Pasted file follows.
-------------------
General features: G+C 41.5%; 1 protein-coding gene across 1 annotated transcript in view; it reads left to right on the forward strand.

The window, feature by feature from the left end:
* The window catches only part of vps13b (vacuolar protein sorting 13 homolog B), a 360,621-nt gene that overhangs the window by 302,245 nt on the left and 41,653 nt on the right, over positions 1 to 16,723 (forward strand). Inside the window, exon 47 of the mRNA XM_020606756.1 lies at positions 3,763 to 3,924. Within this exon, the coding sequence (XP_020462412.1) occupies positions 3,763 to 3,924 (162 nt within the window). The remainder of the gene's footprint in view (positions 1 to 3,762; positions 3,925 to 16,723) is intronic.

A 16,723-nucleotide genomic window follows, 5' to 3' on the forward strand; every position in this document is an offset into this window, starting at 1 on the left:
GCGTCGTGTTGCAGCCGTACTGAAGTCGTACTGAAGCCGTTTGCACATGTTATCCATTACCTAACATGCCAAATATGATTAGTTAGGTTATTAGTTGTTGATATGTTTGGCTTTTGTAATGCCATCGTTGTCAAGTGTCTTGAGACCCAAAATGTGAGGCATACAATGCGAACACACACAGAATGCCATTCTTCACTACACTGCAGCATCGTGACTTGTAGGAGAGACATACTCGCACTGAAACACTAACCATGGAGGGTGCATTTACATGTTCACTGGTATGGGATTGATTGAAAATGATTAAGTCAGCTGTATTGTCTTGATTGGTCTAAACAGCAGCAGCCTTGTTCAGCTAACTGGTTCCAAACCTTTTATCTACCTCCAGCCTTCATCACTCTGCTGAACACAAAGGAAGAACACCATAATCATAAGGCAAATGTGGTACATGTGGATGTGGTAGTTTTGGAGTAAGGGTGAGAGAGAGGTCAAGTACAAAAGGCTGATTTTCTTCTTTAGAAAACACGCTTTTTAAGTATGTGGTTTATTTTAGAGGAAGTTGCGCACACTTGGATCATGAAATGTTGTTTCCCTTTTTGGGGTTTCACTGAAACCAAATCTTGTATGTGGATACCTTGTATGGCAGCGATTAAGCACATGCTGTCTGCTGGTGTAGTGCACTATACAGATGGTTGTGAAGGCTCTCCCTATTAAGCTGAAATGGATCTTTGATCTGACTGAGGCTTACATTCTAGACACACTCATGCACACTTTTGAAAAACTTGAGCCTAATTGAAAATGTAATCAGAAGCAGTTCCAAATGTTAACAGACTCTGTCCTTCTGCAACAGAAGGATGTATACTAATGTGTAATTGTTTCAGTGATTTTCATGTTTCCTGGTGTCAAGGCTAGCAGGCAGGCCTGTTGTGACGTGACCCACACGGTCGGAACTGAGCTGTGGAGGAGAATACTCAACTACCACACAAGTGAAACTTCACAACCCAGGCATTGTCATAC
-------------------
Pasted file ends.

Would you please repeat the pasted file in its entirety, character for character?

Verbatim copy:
General features: G+C 41.5%; 1 protein-coding gene across 1 annotated transcript in view; it reads left to right on the forward strand.

The window, feature by feature from the left end:
* The window catches only part of vps13b (vacuolar protein sorting 13 homolog B), a 360,621-nt gene that overhangs the window by 302,245 nt on the left and 41,653 nt on the right, over positions 1 to 16,723 (forward strand). Inside the window, exon 47 of the mRNA XM_020606756.1 lies at positions 3,763 to 3,924. Within this exon, the coding sequence (XP_020462412.1) occupies positions 3,763 to 3,924 (162 nt within the window). The remainder of the gene's footprint in view (positions 1 to 3,762; positions 3,925 to 16,723) is intronic.

A 16,723-nucleotide genomic window follows, 5' to 3' on the forward strand; every position in this document is an offset into this window, starting at 1 on the left:
GCGTCGTGTTGCAGCCGTACTGAAGTCGTACTGAAGCCGTTTGCACATGTTATCCATTACCTAACATGCCAAATATGATTAGTTAGGTTATTAGTTGTTGATATGTTTGGCTTTTGTAATGCCATCGTTGTCAAGTGTCTTGAGACCCAAAATGTGAGGCATACAATGCGAACACACACAGAATGCCATTCTTCACTACACTGCAGCATCGTGACTTGTAGGAGAGACATACTCGCACTGAAACACTAACCATGGAGGGTGCATTTACATGTTCACTGGTATGGGATTGATTGAAAATGATTAAGTCAGCTGTATTGTCTTGATTGGTCTAAACAGCAGCAGCCTTGTTCAGCTAACTGGTTCCAAACCTTTTATCTACCTCCAGCCTTCATCACTCTGCTGAACACAAAGGAAGAACACCATAATCATAAGGCAAATGTGGTACATGTGGATGTGGTAGTTTTGGAGTAAGGGTGAGAGAGAGGTCAAGTACAAAAGGCTGATTTTCTTCTTTAGAAAACACGCTTTTTAAGTATGTGGTTTATTTTAGAGGAAGTTGCGCACACTTGGATCATGAAATGTTGTTTCCCTTTTTGGGGTTTCACTGAAACCAAATCTTGTATGTGGATACCTTGTATGGCAGCGATTAAGCACATGCTGTCTGCTGGTGTAGTGCACTATACAGATGGTTGTGAAGGCTCTCCCTATTAAGCTGAAATGGATCTTTGATCTGACTGAGGCTTACATTCTAGACACACTCATGCACACTTTTGAAAAACTTGAGCCTAATTGAAAATGTAATCAGAAGCAGTTCCAAATGTTAACAGACTCTGTCCTTCTGCAACAGAAGGATGTATACTAATGTGTAATTGTTTCAGTGATTTTCATGTTTCCTGGTGTCAAGGCTAGCAGGCAGGCCTGTTGTGACGTGACCCACACGGTCGGAACTGAGCTGTGGAGGAGAATACTCAACTACCACACAAGTGAAACTTCACAACCCAGGCATTGTCATAC